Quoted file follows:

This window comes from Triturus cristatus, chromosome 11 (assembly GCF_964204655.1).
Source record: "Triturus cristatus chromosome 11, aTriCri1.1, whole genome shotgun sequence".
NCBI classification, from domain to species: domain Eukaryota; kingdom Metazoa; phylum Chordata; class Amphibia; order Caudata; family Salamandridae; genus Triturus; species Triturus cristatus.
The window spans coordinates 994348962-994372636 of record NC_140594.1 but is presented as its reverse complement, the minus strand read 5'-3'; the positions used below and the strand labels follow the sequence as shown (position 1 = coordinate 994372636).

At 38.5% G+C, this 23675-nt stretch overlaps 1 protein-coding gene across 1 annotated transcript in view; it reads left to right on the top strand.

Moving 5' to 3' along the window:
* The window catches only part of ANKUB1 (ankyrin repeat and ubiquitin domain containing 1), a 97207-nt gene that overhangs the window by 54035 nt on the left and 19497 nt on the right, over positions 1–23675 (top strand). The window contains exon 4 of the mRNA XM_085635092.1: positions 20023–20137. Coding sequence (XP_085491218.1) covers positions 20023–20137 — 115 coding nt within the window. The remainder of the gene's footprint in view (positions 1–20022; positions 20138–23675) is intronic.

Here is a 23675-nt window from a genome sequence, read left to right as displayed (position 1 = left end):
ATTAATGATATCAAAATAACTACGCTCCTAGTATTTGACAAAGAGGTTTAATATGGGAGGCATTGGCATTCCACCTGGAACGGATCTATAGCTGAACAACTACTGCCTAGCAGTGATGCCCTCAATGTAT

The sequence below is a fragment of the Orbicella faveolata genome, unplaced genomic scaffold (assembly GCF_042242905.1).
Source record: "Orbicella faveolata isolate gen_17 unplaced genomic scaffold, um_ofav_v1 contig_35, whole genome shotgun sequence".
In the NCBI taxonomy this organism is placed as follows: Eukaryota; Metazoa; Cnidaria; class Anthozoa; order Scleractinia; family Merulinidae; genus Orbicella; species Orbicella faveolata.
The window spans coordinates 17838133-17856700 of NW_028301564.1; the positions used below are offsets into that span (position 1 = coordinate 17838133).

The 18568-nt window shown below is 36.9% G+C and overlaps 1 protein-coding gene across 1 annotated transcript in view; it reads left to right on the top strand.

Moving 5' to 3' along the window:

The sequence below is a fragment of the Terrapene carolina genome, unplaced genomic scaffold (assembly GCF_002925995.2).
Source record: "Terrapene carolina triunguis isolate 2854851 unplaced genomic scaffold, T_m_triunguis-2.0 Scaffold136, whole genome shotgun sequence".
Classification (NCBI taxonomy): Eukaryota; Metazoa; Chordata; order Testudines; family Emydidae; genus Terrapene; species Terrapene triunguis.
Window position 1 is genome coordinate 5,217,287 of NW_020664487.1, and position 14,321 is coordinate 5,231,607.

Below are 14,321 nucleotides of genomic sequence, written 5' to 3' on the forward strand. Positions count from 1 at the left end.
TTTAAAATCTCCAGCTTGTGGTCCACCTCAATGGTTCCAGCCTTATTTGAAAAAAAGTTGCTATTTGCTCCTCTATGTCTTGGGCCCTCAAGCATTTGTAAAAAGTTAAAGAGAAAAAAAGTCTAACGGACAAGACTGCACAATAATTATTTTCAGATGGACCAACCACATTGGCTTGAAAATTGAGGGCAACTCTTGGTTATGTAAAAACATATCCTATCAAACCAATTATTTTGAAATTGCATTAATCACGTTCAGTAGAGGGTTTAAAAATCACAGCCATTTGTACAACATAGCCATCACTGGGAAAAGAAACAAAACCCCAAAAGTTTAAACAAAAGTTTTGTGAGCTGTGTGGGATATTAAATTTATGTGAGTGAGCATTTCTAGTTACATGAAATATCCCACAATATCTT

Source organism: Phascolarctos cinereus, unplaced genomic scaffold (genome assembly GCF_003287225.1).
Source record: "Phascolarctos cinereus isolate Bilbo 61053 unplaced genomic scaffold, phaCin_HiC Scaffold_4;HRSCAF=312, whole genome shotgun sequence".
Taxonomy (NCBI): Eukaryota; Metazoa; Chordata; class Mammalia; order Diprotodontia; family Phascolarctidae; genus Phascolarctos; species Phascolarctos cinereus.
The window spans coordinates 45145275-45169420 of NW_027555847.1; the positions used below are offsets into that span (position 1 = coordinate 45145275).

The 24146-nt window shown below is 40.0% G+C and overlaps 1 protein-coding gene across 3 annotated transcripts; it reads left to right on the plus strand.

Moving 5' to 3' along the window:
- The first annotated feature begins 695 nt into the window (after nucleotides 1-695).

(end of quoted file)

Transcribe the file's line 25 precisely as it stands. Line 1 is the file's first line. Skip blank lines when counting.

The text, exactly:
The window spans coordinates 45145275-45169420 of NW_027555847.1; the positions used below are offsets into that span (position 1 = coordinate 45145275).